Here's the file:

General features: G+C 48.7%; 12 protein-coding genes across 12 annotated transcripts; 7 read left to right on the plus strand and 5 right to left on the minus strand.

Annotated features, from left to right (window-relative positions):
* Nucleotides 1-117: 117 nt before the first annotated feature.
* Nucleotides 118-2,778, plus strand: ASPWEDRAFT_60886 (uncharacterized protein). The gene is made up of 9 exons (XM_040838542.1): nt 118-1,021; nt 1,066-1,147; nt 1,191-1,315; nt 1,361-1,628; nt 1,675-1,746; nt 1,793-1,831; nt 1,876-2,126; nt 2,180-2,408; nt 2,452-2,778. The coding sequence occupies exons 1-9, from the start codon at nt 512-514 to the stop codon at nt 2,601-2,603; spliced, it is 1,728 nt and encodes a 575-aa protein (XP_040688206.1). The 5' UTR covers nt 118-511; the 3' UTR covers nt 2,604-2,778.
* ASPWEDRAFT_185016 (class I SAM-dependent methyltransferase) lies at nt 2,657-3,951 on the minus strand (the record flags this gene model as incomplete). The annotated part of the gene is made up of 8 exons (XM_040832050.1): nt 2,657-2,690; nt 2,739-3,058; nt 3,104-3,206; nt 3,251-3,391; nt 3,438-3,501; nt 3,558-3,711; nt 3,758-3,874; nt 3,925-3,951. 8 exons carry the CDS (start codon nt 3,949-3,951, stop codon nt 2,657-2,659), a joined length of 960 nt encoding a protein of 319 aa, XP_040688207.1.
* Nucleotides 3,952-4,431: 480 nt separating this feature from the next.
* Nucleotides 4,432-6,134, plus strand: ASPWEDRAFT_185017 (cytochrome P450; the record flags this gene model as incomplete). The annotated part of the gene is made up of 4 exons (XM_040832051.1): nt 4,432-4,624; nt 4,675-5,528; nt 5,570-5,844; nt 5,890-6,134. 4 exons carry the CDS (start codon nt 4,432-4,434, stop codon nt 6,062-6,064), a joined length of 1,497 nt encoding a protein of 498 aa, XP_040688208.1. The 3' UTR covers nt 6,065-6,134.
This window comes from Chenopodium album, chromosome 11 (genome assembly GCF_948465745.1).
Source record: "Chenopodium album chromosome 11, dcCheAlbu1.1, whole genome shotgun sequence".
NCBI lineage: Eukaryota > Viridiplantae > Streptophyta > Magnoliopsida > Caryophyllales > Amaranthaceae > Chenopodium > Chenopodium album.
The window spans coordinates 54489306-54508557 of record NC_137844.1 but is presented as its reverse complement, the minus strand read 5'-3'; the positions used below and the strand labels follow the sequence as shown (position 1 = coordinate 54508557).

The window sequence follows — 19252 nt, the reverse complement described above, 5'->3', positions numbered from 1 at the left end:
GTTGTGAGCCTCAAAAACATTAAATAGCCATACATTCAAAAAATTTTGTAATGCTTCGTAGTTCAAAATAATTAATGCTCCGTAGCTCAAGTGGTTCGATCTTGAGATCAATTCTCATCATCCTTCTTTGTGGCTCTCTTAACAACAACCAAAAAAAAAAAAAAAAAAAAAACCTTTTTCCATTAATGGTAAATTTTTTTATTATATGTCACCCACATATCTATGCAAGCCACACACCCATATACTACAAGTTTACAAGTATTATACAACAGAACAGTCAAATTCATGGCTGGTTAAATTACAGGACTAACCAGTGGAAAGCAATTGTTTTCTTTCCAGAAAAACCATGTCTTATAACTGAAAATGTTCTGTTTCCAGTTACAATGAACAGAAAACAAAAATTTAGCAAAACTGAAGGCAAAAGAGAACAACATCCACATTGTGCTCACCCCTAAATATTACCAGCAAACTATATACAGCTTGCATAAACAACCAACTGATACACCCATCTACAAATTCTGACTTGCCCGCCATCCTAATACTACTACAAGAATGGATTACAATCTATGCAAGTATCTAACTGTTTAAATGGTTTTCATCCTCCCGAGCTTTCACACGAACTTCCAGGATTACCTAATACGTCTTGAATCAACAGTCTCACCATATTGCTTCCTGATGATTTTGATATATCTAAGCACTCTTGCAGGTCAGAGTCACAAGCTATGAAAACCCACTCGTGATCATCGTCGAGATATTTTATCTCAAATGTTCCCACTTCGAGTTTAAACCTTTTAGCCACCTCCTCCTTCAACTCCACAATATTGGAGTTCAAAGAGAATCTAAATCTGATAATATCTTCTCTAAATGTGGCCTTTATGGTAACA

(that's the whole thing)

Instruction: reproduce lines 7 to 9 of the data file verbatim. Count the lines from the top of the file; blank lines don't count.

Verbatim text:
* Nucleotides 4,432-6,134, plus strand: ASPWEDRAFT_185017 (cytochrome P450; the record flags this gene model as incomplete). The annotated part of the gene is made up of 4 exons (XM_040832051.1): nt 4,432-4,624; nt 4,675-5,528; nt 5,570-5,844; nt 5,890-6,134. 4 exons carry the CDS (start codon nt 4,432-4,434, stop codon nt 6,062-6,064), a joined length of 1,497 nt encoding a protein of 498 aa, XP_040688208.1. The 3' UTR covers nt 6,065-6,134.
This window comes from Chenopodium album, chromosome 11 (genome assembly GCF_948465745.1).
Source record: "Chenopodium album chromosome 11, dcCheAlbu1.1, whole genome shotgun sequence".